The important thing for Boimler, though, is that he gets some comforting words from someone he considers a hero, and it’s enough to pull him out of his grief and help him enjoy life again. It’s a happy ending, somewhat, for Boimler, but William’s fate is actually a little darker than we knew. The last scene of this episode shows the clone waking up from his apparent death onboard a Defiant-class ship, and he is recruited into Section 31, the shadowy Federation organization featured first in Deep Space Nine and later in Star Trek: Discovery. This is quite the intriguing hook, and who knows when we’ll get more insight into what William is doing for Section 31.
Besides Boimler and Mariner’s exploration of the former’s pain, Tendi (Noel Wells) and Rutherford (Eugene Cordero) have their own adventure in the holo-movie. Playing through the story initially created by Boimler, Tendi starts to get really frustrated at Rutherford for not taking the holo-story seriously. Little did he know that Tendi was actually playing out her own fantasy of being a captain one day, something she herself has never dared voice. Understanding that she seeks this role one day is a major revelation for her and Rutherford, and Rutherford, of course, is totally supportive of the idea. Having captaincy be Tendi’s ambition makes sense, considering a few episodes ago she entered senior officer science training, although how long it will take for her to get to the center chair remains to be seen.
Taken together, “Crisis Point 2: Paradoxus” is perhaps the standout episode of this season thus far, as it tackles a mature, thought-provoking theme that surely resonates with anyone who watches. Its none-too-subtle winks to various Star Trek movies is a great way to break up the season (not that leaning into television-orientated Star Trek is getting old). We imagine it could have taken forever to iron out a script that juggles numerous easter eggs and a soul-retching story, so kudos to writer Ben Rodgers. With two episodes left in the season, Lower Decks sure has set a high bar for itself; bring on the final episodes!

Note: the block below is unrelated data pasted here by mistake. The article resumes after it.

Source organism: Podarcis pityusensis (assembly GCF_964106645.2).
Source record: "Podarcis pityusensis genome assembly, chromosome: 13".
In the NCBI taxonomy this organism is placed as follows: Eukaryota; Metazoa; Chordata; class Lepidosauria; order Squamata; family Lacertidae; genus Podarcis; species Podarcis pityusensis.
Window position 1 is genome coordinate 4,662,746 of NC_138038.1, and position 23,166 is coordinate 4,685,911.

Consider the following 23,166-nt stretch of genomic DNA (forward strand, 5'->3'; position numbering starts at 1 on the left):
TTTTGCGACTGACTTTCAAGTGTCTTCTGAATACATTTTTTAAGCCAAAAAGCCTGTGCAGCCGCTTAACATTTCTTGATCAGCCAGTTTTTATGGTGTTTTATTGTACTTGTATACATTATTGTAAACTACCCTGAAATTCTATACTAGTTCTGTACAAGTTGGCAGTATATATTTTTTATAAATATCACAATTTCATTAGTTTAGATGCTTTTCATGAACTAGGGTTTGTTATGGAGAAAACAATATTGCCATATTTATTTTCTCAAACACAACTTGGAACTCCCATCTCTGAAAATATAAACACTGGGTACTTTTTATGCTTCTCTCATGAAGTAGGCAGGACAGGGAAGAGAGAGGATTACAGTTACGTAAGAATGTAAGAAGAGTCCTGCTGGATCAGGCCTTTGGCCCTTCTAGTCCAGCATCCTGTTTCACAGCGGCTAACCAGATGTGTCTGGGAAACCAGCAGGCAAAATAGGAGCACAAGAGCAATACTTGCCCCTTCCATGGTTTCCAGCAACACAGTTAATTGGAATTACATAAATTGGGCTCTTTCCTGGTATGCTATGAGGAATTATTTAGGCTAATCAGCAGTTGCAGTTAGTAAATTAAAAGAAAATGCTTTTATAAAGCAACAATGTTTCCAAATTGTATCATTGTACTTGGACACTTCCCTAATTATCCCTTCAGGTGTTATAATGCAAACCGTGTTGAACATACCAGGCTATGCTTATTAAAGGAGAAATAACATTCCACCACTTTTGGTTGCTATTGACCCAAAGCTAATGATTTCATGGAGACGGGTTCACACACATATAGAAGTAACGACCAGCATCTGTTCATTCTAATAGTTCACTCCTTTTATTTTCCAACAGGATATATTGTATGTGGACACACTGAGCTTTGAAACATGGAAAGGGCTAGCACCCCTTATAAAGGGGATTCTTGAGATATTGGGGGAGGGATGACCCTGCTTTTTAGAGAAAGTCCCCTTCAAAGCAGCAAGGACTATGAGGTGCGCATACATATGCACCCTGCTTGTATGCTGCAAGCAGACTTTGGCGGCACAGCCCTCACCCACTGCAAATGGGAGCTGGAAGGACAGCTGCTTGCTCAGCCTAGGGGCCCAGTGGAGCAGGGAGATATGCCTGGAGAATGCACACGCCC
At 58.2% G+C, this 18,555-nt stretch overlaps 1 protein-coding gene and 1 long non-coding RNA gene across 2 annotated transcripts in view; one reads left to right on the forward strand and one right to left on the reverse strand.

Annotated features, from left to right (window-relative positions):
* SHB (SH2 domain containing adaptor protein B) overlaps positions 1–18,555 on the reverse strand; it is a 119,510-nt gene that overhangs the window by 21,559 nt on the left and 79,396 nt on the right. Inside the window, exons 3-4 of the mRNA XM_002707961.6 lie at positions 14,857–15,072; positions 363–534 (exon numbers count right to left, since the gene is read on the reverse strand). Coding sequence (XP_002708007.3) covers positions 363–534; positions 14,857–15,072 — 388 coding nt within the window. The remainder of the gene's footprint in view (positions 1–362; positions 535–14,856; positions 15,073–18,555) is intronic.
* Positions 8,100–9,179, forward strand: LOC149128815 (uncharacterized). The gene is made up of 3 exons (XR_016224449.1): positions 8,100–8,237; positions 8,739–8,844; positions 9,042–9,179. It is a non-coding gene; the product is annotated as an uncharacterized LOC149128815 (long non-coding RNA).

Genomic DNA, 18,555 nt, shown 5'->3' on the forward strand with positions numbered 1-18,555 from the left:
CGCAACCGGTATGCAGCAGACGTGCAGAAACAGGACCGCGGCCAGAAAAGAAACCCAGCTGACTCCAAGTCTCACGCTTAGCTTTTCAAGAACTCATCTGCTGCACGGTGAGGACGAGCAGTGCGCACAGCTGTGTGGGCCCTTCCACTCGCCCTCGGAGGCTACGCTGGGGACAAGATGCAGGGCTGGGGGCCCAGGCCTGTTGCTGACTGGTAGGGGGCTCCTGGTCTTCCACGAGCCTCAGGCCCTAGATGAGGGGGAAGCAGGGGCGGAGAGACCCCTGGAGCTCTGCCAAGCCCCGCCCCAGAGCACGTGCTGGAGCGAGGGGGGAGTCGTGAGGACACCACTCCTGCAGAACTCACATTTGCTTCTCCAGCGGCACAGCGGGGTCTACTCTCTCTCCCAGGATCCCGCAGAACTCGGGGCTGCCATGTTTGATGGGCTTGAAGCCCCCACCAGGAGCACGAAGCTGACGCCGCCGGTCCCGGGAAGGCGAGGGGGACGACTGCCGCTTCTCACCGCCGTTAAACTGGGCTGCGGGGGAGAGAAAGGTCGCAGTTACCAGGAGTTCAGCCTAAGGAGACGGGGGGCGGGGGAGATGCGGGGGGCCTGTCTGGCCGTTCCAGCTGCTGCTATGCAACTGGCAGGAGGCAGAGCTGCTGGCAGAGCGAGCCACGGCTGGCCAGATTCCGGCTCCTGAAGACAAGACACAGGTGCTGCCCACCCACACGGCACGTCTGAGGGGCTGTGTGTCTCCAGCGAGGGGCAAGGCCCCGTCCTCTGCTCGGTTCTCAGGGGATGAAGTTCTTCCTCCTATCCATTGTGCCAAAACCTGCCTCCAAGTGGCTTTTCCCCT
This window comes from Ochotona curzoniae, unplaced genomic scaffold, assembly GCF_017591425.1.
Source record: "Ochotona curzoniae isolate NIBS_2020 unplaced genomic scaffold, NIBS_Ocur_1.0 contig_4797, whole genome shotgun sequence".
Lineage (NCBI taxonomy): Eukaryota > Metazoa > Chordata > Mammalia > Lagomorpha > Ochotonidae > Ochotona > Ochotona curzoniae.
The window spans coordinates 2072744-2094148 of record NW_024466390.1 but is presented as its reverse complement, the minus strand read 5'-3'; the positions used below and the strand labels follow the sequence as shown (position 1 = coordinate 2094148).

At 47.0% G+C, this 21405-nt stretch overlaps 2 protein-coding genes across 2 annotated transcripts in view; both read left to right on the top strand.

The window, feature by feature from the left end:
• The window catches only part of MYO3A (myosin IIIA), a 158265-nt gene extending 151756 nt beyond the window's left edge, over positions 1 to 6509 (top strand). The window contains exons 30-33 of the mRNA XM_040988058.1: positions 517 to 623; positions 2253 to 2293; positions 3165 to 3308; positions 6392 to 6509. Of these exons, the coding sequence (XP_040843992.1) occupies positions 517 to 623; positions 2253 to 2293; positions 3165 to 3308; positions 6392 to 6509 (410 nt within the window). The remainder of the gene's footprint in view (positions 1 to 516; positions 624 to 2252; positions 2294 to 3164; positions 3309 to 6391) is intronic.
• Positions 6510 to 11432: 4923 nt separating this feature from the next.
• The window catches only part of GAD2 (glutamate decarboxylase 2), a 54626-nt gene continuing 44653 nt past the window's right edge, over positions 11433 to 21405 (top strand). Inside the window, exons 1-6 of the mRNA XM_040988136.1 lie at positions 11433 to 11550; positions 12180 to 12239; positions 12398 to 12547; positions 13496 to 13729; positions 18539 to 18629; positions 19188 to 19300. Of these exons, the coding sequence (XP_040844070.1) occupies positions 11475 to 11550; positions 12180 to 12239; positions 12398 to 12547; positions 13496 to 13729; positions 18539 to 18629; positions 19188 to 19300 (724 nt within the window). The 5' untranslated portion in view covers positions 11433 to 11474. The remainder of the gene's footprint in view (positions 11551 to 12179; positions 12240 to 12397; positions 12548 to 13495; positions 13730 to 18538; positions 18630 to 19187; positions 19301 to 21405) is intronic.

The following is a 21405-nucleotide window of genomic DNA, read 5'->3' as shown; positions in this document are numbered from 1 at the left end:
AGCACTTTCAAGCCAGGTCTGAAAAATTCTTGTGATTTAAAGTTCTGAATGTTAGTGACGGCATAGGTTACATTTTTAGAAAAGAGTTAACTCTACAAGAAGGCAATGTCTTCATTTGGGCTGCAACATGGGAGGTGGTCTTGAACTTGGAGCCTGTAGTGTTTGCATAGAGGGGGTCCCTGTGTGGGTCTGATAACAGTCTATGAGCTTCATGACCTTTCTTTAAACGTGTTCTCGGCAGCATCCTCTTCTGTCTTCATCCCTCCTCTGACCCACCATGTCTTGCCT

- The Romulan warbirds seen in the opening battle look much like the Valdore-type warbirds from Star Trek: Nemesis.
- The Wayfarer coming in to save the much smaller Cerritos mimics the Enterprise’s arrival at the Battle of Sector 001 in Star Trek: First Contact.
- The three Romulan sisters are referred to in Boimler’s script as “Left,” “Center,” and “Right.”
- Like its predecessor, this holodeck movie features a credits sequence like the TOS films.
- Even though they are not actually seen until later, Boimler does step over the letterbox bars as he leaves to go to Ransom’s office. Those bars are there to give the holo-movie a more cinematic quality.
- The science station where our ensigns learn of the Chronogami mimics the exterior and interior design of Regula I from The Wrath of Khan. This scene also features computer graphics that resemble those from the Genesis presentation in that movie and its sequel. Those graphics were killer for the early 1980s, and Rutherford constantly remarks in this episode how good those graphics were.
- Mariner jokes that Boimler must have taken a ‘Winger Bingston acting class.” She is referring to Lieutenant Winger Bingston, Jr., a member of the Cerritos’ crew who self-identifies as an actor, dancer, and singer. Memorably, in “Terminal Provocations,” Boimler noted Bingston, Jr. conducted a one-man show where he played all of Jupiter’s moons.
- The planet Tatasciore IX is likely named after voice actor Fred Tatasciore, who plays Shax.
- A passerby on Tatasciore IX notes that the “Koala smiles on us all,” which is just the latest reference in this show to the seemingly all-powerful Koala that carries the universe on its back.
- Like Boimler before her, Mariner steps over the letterbox black bars as she exits the holodeck.
- Knicknac breaking Mariner and Boimler out of prison mimics Scotty’s rescue of Kirk, Spock, and McCoy in Star Trek V: The Final Frontier.
- Tendi and Rutherford visit the founding of the Federation, an event seen in the series finale of Star Trek: Enterprise.
- The Romulan bomb in this episode looks much like the Thalaron radiation generator at the beginning of Star Trek: Nemesis.
- Rutherford gets the “Chu Chu” song stuck in his head while defusing a bomb. This song and the same-named dance were seen in “Terminal Provocations.”
- The planet Shatanari is spelled remarkably close to “Shatner” – as in William Shatner, the director of Star Trek V: The Final Frontier (see next bullet).
- The rock creature Brad ultimately attacks on the third moon of Shatanari is reminiscent of the rock creatures that were ultimately cut from the end of Star Trek V: The Final Frontier. We also get major Sha-Ka-Ree God-creature vibes from Ki-ty-Ha.
- Boimler rubbing away dirt and dust from the Ki-ty-Ha nameplate, only for the real name to be Kittyhawk, is a reference to Star Trek: The Motion Picture when Kirk discovers the alien probe isn’t named V’Ger, but rather Voyager.